As more and more companies are embracing remote working, managers are finding that they need to acquire new skills to manage remote workers effectively and support collaboration at a distance. Remote workers need to be flexible, self-disciplined, transparent and good communicators, but what skills do managers need in this new remote world?
Much of the work of managing remotely is similar to managing co-located workers. Good management demands focus on results and outcomes, not on ‘being in the office’, and remote management even more so. Learning to delegate, and then trusting people to perform, is a key management skill, and one that many people find hard. When you can’t just look over someone’s shoulder and see what they’re doing, it can be even harder, and managers need to find a way to cope with that.
Communication is essential
First and foremost, those managing remote workers need to be good communicators. We all know that most of communication isn’t verbal, it’s in tone, look and body language. So when your main tools for communication are telephone, email and video-conferencing, you need to work harder to get your message across. Managers also need to think about what needs to be communicated, as well as how, since good communication is key to engagement, and you will need to communicate a whole lot more when there is no office gossip to do it for you. Your buzzword should be ‘transparency’.
You need to provide feedback on work done, and you also need to be clear with everyone, separately and together, how each individual’s work fits into the team, and how the work of the team fits with the business. Called ‘strategic alignment’, research suggests that it’s crucial for motivation.
Making sure that remote workers are motivated and engaged is crucial. Part of this is communication, including hearing what they are saying and not saying. Their communications will tell you whether they are engaged. Signs of disengagement include reduced output, reluctance to engage in chat or video, and abrupt emails. Pick up on the signs, and you can address the problem. Miss them, and you could be in a world of trouble.
Like communication, team building is harder with a remote team, but is worth doing. As well as regular one-to-ones, make sure that you schedule time for team meetings too, whether by teleconference or video. It’s crucial for supporting collaboration. Team meetings may be work- or task-based, supporting collaboration, or may be about relationship-building and finding out who’s doing what.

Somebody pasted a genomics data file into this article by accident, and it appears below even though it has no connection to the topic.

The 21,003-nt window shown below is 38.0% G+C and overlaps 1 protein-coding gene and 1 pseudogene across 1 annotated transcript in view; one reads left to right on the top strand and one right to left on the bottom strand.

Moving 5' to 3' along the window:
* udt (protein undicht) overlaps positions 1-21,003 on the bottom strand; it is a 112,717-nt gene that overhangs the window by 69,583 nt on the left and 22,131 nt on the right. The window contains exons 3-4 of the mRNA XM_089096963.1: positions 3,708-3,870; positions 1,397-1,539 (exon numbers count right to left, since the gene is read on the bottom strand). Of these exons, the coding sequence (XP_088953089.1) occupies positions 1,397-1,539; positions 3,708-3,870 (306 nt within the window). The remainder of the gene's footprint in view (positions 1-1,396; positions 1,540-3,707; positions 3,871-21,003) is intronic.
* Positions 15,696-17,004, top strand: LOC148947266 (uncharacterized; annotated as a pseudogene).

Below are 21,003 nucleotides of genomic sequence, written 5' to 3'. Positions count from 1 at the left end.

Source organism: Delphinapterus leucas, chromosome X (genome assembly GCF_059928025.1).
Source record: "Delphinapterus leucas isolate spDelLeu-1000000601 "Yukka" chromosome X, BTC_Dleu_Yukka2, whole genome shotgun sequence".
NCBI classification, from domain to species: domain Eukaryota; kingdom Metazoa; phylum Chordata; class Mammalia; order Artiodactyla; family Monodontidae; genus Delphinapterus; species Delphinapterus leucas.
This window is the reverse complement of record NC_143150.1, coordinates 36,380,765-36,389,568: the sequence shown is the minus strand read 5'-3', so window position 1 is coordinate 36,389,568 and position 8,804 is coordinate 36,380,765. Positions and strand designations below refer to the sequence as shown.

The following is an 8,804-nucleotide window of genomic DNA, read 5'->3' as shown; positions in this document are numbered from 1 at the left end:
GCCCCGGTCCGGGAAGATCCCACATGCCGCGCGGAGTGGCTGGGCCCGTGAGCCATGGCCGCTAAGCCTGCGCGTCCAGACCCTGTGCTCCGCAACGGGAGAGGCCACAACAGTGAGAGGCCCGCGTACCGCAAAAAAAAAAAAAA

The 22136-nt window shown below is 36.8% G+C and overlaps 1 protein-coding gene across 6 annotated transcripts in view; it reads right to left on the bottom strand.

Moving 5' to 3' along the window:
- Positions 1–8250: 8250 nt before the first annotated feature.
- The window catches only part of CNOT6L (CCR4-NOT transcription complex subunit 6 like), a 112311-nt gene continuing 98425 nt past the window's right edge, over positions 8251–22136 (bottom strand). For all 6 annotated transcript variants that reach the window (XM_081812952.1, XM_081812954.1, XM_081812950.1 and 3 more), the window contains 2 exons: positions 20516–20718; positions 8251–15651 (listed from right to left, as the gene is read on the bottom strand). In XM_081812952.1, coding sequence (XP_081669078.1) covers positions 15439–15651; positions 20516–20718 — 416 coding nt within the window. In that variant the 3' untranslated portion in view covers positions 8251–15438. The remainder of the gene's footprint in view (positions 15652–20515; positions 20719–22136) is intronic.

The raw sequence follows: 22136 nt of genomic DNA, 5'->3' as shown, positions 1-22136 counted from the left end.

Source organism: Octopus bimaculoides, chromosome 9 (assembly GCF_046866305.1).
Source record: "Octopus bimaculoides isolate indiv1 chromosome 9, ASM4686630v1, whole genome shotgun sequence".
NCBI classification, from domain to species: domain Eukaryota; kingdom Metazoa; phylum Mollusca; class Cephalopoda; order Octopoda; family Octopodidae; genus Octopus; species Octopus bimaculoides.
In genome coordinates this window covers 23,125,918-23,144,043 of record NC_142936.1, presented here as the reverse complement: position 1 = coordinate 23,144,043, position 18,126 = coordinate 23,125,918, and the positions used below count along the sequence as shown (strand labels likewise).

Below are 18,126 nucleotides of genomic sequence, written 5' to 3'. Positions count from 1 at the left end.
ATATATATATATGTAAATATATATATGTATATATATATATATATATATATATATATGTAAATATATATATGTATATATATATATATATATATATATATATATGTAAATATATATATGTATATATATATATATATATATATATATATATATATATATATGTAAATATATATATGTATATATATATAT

Tools of the trade
Of course all managers need to find their own way of working, that works for them and their team. But one tool which many managers are using is to set a defined contact time each week. This doesn’t mean that you can’t phone and talk the rest of the time, only that you have an agreed time when you certainly will touch base. And don’t just phone: schedule a video call and make it ‘face-to-face’.
Those managing remote teams also need to be on top of the technology. You need to have a rough idea of what’s out there that you could use. If you don’t, how will you know how to solve an emerging problem? If you’re not a techy person, maybe you could delegate keeping on top of apps and options to another member of the team, and have them make recommendations about what tools to use to do the job.
The final tool in any manager’s armoury is reward. It’s no different for those managing remote workers: you need to find suitable rewards for work well done. Whether financial, increased responsibility, or perhaps some free time, find the best reward for that person and hand it over.
Managing remote workers might perhaps be described as ‘management plus’. Everything that you do has to be better and more thoughtful for remote workers, because you can’t see the effect on them at first hand, whether it’s communication, engagement, feedback or reward systems. Because it will take longer to build relationships and trust, you need to make it as easy as possible. Fortunately, there is now lots of technology out there that will help you to do this. Many companies report that remote workers are more collaborative and more engaged than those in the office. Their very remoteness means that they want to reach out more to colleagues. As we’ve said before, making person to person connections is a very human need, and one that means that remote working is likely to have a long and successful future.
Image credit: Dancer and shadow, Kris Arnold